time bomb.
Conventional “Western” medicine is struggling to keep up with the increasing demand.
As diseases intensify, the response is also intensifying — stronger drugs, more invasive
treatments such as radical surgery, chemo and radiation therapies. Health care costs
have risen at an alarming rate, making it less accessible to many people. Without health
care insurance, many put off getting treatment until the condition becomes critical, thus
making it more difficult (and costly) to treat.
Besides this escalation, modern medicine’s focus on drug and technology-based
treatments and after-the-fact remedies has limited its ability to address Hawaii’s overall
health problems from a broader perspective.
There are many health problems that can be treated in ways other than drugs or clinical
medical procedures. A more “holistic” approach takes into consideration (besides
physiology) dietary, environmental, social, emotional and even spiritual factors.
Native Hawaiians in particular, and Hawaii’s population in general, are facing serious
health challenges, many of which are fundamentally diet-related — diabetes, heart
diseases and cancers. Sedentary lifestyles are also contributors to these problems.
It has been proven that these afflictions can be significantly alleviated if people returned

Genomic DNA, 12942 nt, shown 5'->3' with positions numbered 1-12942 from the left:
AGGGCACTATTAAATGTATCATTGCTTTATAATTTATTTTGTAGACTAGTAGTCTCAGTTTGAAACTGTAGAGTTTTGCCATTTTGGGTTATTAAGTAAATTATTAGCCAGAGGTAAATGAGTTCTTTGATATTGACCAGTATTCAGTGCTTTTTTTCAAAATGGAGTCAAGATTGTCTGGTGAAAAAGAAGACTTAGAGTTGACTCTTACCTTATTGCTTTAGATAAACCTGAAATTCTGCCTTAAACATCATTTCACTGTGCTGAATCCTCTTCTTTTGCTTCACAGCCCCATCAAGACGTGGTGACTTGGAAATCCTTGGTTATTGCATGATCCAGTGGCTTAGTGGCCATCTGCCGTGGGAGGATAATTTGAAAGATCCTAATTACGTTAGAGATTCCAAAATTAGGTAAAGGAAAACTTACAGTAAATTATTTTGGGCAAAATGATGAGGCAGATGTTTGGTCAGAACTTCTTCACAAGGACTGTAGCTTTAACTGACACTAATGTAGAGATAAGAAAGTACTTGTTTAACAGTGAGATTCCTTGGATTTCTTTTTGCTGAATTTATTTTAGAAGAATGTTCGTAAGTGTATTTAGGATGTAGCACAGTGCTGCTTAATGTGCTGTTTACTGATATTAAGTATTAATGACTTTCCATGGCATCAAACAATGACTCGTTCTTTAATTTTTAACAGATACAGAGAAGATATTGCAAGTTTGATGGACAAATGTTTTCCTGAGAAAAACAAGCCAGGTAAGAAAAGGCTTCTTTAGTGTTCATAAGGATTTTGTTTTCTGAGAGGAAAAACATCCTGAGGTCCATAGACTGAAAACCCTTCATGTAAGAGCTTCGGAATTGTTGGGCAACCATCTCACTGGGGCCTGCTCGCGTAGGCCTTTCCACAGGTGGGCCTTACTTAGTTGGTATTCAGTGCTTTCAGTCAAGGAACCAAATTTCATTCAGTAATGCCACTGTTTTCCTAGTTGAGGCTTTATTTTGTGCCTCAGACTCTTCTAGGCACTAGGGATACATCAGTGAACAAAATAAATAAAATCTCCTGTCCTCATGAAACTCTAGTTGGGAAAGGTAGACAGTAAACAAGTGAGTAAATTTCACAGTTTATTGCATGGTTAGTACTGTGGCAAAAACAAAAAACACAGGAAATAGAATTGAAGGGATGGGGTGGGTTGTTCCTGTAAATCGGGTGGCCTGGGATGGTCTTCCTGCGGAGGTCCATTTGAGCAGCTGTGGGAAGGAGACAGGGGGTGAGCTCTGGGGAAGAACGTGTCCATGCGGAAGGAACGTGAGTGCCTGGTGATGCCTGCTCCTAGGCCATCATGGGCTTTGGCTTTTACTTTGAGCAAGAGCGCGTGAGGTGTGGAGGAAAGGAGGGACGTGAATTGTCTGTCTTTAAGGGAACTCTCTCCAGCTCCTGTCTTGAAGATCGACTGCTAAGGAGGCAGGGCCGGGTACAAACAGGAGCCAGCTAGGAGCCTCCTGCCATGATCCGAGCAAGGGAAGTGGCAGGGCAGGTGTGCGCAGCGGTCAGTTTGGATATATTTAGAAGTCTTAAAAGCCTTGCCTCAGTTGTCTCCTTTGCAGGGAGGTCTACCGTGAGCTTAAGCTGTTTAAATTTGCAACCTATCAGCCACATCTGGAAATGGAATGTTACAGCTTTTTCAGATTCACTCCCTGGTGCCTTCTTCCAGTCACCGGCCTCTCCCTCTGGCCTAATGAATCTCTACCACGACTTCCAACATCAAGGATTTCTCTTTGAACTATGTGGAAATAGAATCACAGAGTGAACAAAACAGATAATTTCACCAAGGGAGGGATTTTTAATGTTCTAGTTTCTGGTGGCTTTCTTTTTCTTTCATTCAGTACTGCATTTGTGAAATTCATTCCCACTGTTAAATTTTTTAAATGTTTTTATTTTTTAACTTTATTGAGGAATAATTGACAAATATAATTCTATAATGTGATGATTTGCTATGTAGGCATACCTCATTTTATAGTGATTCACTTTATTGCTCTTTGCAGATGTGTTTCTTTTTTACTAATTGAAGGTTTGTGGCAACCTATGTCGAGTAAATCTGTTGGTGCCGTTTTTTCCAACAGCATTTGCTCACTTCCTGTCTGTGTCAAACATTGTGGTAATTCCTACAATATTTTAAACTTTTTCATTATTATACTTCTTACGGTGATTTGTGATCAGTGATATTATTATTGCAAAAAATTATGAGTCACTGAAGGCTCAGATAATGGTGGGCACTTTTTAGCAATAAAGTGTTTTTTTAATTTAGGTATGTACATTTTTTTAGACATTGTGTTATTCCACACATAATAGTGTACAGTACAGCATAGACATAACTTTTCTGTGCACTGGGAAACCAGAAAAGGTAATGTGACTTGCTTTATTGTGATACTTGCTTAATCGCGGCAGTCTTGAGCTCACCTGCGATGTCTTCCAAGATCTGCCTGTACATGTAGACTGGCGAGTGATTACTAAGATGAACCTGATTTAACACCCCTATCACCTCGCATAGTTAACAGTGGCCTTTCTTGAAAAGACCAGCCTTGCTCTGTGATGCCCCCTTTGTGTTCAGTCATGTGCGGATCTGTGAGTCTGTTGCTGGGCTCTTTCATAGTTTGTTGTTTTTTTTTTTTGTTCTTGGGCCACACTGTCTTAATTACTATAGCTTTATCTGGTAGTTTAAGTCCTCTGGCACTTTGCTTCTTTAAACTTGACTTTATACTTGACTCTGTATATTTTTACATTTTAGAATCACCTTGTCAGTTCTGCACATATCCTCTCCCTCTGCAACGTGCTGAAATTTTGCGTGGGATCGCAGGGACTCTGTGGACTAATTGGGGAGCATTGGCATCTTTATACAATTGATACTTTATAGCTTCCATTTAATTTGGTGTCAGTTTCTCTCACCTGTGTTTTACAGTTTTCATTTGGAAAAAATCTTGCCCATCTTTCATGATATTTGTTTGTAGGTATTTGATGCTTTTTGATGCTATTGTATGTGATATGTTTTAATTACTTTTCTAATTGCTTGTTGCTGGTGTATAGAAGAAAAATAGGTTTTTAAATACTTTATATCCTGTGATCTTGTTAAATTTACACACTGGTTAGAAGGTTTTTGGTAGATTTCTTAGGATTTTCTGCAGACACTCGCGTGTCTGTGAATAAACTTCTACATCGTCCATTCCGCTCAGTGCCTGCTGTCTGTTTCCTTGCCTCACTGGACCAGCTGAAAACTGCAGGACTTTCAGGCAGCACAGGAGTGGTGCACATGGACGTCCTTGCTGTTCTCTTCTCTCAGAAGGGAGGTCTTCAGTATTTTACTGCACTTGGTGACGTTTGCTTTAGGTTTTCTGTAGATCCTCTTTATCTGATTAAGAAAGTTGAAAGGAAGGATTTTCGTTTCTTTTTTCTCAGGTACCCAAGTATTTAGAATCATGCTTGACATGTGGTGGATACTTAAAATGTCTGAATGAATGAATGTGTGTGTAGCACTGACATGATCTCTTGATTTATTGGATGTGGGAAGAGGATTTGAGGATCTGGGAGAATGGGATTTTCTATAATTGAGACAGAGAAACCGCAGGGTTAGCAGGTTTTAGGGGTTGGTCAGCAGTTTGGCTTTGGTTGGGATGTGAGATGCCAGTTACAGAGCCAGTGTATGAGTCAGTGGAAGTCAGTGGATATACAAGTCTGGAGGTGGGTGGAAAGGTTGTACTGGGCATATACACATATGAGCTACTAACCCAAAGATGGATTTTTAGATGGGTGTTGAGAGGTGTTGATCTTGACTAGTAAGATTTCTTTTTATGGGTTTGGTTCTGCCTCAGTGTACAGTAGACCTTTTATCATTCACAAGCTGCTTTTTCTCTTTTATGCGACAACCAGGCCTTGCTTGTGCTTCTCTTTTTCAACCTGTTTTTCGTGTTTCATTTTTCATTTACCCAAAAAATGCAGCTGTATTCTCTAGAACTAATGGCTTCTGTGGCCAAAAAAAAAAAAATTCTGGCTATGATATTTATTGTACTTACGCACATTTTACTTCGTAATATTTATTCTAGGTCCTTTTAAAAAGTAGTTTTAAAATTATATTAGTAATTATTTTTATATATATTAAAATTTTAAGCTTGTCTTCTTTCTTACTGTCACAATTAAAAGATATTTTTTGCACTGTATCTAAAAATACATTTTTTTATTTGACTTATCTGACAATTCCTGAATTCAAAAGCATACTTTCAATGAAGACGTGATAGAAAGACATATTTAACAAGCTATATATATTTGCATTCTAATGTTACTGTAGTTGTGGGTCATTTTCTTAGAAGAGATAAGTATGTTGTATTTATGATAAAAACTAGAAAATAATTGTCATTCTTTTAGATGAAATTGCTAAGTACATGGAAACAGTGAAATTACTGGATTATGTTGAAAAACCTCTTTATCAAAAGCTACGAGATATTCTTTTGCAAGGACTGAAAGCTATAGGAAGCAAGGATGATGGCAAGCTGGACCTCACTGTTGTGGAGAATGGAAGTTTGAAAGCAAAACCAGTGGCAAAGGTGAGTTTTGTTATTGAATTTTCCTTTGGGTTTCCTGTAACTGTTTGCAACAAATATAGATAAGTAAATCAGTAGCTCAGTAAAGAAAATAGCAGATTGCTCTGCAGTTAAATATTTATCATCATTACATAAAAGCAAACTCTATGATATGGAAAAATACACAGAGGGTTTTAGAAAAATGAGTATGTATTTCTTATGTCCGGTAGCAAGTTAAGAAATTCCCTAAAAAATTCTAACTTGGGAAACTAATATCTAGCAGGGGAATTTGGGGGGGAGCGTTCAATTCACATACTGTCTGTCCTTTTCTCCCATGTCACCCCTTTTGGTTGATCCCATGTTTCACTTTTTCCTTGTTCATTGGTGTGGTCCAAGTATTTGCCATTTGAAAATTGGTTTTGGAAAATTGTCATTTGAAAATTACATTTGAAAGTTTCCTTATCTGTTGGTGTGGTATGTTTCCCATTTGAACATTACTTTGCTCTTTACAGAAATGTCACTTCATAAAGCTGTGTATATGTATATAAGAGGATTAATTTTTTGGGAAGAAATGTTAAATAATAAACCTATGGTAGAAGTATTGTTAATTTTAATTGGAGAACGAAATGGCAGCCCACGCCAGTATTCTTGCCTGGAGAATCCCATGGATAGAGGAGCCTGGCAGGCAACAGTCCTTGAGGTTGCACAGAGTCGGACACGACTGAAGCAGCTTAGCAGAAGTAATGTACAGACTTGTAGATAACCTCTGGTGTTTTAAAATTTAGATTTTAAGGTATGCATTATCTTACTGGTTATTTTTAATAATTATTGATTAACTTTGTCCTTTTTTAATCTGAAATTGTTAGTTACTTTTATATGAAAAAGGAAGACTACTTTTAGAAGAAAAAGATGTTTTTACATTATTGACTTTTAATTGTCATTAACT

to eating their traditional nutrient-rich foods — in Hawaii, that would be taro, sweet
potato, fresh fish, banana, breadfruit, and so forth. The double-blind tests conducted in
the nineties among native Hawaiians showed remarkable rates of recovery when those
afflicted with these diseases changed to eating traditional foods.
Of course not all health issues are diet-related.
There are many diseases, injuries and infirmities that require treatment in general and
specialty hospitals and clinics using the most advanced medical technology available.
These conventional health facilities serve a tremendous purpose in our island
community and in the Pacific. The John Burns School of Medicine, its research pursuits
and those of related private companies, are yielding very promising advances.
In addition, because of Hawaii’s cosmopolitan composition, it is becoming increasingly
evident that, along with conventional clinical medicine, a wide array of un-conventional
but effective treatments could be incorporated — traditional (native cultural and home-
remedies), alternative treatments (pressure points, acupuncture, chiropractic, massage,

etc). A few health centers in Hawaii have already incorporated these traditional and
alternative methods with very positive results.

The Plan
This is a basic outline of what this department seeks to achieve. The specific activities
of this department will be determined by the project director, in consultation with the
advisory committee, experts and other resource people.
The challenges of health and wellness in Hawaii require a concerted effort by both
“conventional” and “un-conventional” disciplines. It requires a strong emphasis on